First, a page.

Finding faith in a time of quarantine

Parishes adopt new ministries to serve communities during the coronavirus pandemic.
In the Pews

At St. Joseph Parish in Seattle, the changes started small. In the early weeks of COVID-19’s quick spread around the country, the parish “tried to be proactive,” says Jesuit Father John Whitney, St. Joseph’s pastor.

“Before we received directives, we had already moved to make some accommodations in terms of not holding hands and trying to keep people at a distance to receive communion safely,” Father Whitney says. “As the crisis began to develop and we started to see how serious it was, we kept making adaptations to try to stay in front of the virus and care for our population, to try to keep them informed. A lack of information builds fear.”

The biggest change came on March 11, when the Archdiocese of Seattle became the first diocese in the country to suspend all public Masses due to the coronavirus pandemic. At that point, 375 people in the state of Washington had been diagnosed with the virus, and at least 31 people had died.

At St. Joseph, Father Whitney says, the response to the news was a series of swift changes. In a matter of days the parish launched a YouTube channel for livestreamed Masses, and all parish meetings were moved online. Although the nave of the church remained open, sacraments such as confession and anointing of the sick became appointment-only, with special accommodations to ensure social distancing. Classes such as those for catechumens preparing to enter the Catholic Church were changed to a distance-learning format.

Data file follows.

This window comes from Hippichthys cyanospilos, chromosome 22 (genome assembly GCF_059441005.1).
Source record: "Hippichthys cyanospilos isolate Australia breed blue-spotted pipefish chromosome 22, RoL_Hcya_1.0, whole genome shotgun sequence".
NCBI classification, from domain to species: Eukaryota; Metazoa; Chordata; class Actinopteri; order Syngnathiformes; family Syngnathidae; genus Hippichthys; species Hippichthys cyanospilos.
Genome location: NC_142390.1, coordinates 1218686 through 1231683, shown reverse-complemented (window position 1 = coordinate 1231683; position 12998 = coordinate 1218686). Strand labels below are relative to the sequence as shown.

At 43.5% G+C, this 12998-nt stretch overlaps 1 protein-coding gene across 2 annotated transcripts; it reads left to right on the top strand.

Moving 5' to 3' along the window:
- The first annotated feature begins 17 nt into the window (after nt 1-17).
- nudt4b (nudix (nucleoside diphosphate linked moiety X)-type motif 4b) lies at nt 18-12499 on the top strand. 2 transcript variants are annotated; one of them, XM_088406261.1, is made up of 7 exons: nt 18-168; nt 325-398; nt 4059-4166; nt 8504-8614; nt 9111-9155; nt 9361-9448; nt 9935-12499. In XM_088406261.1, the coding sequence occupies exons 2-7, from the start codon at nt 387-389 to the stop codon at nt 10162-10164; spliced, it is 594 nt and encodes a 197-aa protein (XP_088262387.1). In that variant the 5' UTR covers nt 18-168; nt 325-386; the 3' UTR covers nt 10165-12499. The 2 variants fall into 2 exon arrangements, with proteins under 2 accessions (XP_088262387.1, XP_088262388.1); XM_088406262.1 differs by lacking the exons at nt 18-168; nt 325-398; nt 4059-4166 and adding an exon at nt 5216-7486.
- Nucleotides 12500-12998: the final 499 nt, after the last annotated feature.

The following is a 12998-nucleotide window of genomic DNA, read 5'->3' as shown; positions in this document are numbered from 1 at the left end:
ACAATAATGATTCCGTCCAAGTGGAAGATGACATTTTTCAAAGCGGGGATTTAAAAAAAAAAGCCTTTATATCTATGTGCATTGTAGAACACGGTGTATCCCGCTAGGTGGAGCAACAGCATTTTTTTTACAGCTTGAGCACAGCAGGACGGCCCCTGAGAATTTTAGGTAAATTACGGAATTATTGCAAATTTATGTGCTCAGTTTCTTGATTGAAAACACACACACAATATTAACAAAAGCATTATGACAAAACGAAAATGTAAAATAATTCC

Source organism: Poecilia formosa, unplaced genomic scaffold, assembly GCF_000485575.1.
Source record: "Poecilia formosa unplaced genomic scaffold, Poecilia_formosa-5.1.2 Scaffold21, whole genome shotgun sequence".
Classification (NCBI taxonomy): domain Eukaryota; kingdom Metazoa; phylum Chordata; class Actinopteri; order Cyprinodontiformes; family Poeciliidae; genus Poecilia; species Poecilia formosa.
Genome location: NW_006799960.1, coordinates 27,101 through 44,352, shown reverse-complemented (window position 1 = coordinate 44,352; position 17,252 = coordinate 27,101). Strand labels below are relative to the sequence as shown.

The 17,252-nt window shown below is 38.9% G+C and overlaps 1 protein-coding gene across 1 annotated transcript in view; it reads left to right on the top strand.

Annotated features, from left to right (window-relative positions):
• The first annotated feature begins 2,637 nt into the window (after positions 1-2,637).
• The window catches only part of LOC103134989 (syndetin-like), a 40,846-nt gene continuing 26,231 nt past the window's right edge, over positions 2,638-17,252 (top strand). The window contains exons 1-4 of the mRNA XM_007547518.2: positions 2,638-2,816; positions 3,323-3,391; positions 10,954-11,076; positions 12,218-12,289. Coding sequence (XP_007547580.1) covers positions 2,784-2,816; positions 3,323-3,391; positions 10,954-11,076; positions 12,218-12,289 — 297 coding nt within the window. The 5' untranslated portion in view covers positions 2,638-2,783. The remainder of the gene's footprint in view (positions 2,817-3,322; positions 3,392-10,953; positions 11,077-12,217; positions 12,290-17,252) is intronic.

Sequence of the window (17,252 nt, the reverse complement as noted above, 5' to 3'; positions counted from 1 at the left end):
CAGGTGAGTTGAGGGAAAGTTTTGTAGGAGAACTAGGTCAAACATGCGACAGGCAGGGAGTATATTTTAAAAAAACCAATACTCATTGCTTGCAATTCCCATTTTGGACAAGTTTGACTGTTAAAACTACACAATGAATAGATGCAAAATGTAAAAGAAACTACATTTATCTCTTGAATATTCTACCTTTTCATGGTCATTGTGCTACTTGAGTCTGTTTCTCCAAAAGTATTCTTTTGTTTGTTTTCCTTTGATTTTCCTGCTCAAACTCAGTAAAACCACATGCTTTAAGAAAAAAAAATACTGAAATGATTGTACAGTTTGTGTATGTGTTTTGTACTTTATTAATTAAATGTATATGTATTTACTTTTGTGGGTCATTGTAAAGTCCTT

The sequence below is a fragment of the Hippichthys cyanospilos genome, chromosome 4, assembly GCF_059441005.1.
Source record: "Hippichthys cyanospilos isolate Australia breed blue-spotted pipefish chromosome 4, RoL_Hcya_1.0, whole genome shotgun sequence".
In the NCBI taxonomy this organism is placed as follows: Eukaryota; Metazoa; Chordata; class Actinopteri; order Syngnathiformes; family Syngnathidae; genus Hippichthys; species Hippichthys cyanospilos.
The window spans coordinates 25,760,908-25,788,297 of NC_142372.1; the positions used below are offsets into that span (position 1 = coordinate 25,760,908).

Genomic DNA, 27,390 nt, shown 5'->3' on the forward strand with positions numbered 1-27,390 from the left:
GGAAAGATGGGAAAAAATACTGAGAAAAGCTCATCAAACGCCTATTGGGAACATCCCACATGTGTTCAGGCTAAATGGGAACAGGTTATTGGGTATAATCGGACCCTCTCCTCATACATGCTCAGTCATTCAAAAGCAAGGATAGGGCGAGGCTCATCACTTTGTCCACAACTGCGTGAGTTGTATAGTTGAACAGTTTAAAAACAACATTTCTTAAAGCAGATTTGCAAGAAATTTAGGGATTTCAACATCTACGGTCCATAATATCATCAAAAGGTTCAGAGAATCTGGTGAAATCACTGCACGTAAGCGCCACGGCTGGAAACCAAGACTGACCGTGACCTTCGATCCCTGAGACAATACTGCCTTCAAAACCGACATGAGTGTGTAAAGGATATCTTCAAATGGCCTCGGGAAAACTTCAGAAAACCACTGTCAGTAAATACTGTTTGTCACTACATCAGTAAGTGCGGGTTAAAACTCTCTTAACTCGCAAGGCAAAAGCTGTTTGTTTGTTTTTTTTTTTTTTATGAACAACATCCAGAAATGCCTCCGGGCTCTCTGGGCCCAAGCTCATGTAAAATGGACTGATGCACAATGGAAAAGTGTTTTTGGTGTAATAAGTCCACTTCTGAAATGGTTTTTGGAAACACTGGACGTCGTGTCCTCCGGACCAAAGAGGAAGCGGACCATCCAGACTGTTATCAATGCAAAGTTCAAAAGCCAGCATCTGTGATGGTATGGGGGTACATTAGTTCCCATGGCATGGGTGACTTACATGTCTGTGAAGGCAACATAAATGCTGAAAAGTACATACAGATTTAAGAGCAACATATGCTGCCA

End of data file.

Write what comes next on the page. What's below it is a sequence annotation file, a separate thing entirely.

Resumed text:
“We’re trying to figure out how we can continue to serve our community and make people feel not isolated and alone,” Father Whitney says. “We’re trying to use whatever we have to reach out to people to let them know they can call us if they need to talk to someone or pray with someone, while at the same time trying not to become infected ourselves.”

Across the United States, more and more parishes are working to find a balance between supporting their parishioners through a difficult time and maintaining the necessary social distance to avoid spreading the novel coronavirus. Faced with the continued increase in confirmed cases of COVID-19 across the country, every diocese and archdiocese in the United States has suspended the public celebration of Masses for the foreseeable future.

In the Archdiocese of Washington, parishes are being encouraged to take creative steps to continue ministering to the community whenever possible, says Jonathan Lewis, assistant secretary for pastoral ministry in the archdiocese’s Secretariat for Pastoral Ministry and Social Concerns. To help with these efforts, the archdiocese has compiled several resources for the faithful, including a guide to pastoral ministry during COVID-19 and step-by-step instructions for families and roommates on holding in-home prayer services.

“We’re encouraging parishes to think creatively and to have a pastoral ministry plan and to share those best practices with others,” Lewis says. One idea he’s seen comes from Father Scott Holmer of St. Edward the Confessor Catholic Church in Bowie, Maryland, who set up a drive-thru confessional in the parish parking lot.